Coffee vs Gangs: the woman who claimed her place on the land
A dream of land ownership has become a reality for the Kenco Coffee Vs Gangs graduates. This is Maria's story
It’s cool and dark in the one-room home that 21-year-old Maria Mencia shares with her husband Carlos in the Honduran highlands. A large traditional clay oven sits heavy on the wooden floor as the sun streams through the shuttered windows. The couple are married only a few months but the confidence they exhibit and the stories they tell in their modest home speak of a strong life forged on the land.
I first met Maria 12 months before when, as a student on the Kenco Coffee Vs Gangs programme, she spoke eloquently of her plans to retake her place on the land and the role women can play in bringing peace to this troubled country. Since then, she has graduated from the programme along with 18 other students of that year’s intake and has been working with Kenco to turn what she has learned into a solid future. Each of the students received an interest-free loan at the end of the programme to purchase land or rent premises for a business – an incredible opportunity in a country where employment is chronically low and business ownership is a pipe dream for most.
Maria’s coffee farm is set even higher again in the mountains, an hour’s drive from her home. She had originally hoped to purchase land close to where she lives but increasingly common legal problems around land ownership in Honduras encouraged Kenco to look further afield to ensure that the land they did purchase was transparent, legally documented and reliable. Now each of the graduates who work the land own large swathes of coffee farm side-by-side in the highlands, a rich fertile part of this mountainous coffee-rich country.
Maria is a natural leader among the students and graduates, talking without drama of the impact the Kenco course has had on her life and the opportunities it has opened for her. But she’s ready to outline how hard it is to work the land also. Out in her yard she shows me the plants she is growing around her home, small coffee saplings, fruit trees, vegetables and a variety of herbs. This is fertile land that supports a large proportion of the Honduran population with a deep connection to the land. Nonetheless, the skills that Maria learned on the Kenco course are intended to drive coffee production in a new modern direction.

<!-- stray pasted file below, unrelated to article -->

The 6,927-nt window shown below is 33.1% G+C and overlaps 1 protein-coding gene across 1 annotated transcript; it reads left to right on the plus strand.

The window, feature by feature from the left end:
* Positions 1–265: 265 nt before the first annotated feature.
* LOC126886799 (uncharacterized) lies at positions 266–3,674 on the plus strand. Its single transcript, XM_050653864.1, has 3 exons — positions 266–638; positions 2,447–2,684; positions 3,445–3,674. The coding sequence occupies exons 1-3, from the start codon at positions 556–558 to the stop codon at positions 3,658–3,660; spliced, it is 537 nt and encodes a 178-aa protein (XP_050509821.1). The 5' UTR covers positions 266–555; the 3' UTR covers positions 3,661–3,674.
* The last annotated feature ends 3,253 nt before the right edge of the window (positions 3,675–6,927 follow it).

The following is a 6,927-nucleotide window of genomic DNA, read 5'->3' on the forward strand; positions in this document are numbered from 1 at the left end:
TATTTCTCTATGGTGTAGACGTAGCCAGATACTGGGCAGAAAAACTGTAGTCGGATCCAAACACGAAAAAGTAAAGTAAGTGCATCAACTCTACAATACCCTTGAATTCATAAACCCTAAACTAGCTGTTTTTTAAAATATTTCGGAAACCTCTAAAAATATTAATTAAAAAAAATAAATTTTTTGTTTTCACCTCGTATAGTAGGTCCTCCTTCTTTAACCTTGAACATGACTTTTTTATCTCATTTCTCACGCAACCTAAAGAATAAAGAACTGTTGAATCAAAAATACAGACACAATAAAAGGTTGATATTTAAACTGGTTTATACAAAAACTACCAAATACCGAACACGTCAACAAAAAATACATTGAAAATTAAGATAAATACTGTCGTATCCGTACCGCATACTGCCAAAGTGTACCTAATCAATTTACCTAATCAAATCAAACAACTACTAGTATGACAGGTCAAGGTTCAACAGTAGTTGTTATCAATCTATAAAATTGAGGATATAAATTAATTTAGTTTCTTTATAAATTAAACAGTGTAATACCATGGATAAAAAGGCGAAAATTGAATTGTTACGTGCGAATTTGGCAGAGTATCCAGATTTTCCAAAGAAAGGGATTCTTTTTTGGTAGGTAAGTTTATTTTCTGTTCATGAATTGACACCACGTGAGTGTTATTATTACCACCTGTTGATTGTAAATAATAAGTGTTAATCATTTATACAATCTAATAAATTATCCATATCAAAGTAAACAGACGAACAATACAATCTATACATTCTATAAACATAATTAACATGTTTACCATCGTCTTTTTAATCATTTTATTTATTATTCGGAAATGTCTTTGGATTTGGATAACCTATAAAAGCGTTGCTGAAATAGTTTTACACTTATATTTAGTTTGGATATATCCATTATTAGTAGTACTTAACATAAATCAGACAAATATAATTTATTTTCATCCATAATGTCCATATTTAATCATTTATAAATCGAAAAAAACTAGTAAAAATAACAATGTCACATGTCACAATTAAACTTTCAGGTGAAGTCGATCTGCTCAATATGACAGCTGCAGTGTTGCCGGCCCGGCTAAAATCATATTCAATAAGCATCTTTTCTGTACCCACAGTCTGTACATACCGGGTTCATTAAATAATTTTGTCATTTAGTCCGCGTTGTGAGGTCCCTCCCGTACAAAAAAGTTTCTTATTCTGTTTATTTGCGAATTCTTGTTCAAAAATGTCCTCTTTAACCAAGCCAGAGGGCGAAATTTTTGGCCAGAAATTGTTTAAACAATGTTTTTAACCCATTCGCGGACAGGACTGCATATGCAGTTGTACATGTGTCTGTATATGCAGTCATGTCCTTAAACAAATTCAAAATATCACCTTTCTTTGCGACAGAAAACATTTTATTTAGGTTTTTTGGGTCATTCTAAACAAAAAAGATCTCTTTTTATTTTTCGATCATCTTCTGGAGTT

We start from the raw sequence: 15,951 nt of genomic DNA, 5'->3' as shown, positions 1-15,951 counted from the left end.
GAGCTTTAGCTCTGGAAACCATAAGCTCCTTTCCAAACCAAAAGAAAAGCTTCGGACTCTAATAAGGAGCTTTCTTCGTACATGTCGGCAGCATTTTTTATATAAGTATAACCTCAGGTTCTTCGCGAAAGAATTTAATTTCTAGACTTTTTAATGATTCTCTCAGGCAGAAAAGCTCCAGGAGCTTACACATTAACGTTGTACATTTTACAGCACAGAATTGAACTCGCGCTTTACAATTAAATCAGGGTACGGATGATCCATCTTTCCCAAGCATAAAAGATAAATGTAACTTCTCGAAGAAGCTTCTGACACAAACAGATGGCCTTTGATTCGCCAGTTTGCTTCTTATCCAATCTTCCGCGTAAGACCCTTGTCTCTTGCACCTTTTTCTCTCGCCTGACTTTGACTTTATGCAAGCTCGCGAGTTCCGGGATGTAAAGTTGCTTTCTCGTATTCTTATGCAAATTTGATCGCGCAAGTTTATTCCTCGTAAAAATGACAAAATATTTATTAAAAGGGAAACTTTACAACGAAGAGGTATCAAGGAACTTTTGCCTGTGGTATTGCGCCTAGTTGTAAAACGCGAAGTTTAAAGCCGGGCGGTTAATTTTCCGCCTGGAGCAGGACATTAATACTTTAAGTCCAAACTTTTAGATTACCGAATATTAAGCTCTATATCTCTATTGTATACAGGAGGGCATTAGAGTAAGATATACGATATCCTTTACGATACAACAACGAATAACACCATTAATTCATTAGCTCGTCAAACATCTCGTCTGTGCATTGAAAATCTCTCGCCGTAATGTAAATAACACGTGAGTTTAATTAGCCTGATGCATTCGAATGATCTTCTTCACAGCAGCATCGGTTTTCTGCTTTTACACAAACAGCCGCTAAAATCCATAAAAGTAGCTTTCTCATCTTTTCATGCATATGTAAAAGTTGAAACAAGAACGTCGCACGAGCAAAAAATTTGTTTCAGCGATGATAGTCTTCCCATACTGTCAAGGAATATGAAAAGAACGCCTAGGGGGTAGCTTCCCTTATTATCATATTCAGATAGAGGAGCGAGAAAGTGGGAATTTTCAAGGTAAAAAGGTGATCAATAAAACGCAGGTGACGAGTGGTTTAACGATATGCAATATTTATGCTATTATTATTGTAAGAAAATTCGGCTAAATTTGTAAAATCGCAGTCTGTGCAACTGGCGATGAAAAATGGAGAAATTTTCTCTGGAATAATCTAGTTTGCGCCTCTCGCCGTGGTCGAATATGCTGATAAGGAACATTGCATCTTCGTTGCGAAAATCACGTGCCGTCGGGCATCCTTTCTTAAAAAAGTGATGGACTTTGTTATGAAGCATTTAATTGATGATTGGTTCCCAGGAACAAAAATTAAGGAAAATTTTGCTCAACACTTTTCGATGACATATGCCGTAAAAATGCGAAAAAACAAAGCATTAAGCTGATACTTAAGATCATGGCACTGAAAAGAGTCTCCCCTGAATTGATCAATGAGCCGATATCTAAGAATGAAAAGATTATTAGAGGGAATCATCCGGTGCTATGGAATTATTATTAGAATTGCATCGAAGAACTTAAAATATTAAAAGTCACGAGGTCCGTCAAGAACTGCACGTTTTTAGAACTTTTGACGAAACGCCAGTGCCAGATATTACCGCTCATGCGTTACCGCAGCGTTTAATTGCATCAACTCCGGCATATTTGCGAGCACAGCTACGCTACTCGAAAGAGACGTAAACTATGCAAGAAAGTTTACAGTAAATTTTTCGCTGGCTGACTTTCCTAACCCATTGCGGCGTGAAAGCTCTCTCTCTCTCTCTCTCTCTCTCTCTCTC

In order to meet the demand and increase the quality of output, the training she received needs to have a multiplier effect - and it’s working. This year she gave work to 17 people from her community, hiring them to plant and harvest her crops. While small in number this employment can only grow as her own experience and output increases. She buys and sells good quality coffee saplings for her own farm and sells the remainder on to other farmers in the area, increasing the quality and strain of coffee plant in the region but creating a new cash flow also. She rents the home she lives in from a small farmer, taking the one room connected to their slightly larger house, an arrangement that is a welcome addition to their income. There is a small personal economy growing around Maria that is incredibly refreshing.
But she’s realistic about her next steps. Coffee farming is hard, laborious work and she knows that if she can’t increase her land holding, improve her techniques and turn a profit in the first three years she could fail. She stays close to the Kenco project, visiting the farm and staying in touch with her tutors who I can see hold her in high esteem.
Tragedy has come Maria’s way since the end of the training course. Her mother and brother have died, both from natural causes it is explained - an unfortunate clarification that’s required in a country with such a high death rate from criminal activity. It has grounded her, she says, and suggests that building her future is even more in focus now.
The future of the country is in transition too as it continues to grapple with its perilous existence on an international drug smuggling route. Honduras is no longer rated as the most dangerous country in the world, having been pushed off the top spot by its neighbour El Salvador. But unfortunately for the entire region, this doesn’t reflect on improvements in Honduras as much as an increase in the level of crime in El Salvador. The country of approx 8.4m people still experiences high levels of crime and while Maria’s home is far from the larger cities and criminal gangs, she is very aware of how perilous the situation is here. The economy remains very fragile but with a young population with literacy rates of around 83 per cent there are still reasons to be positive, she says. She’s proud of where she’s from.
She recommended other young people to apply to join this year’s intake of students and spends a lot of time working with them. The project has become a large part of her life and she plans to repay them, in every way she can.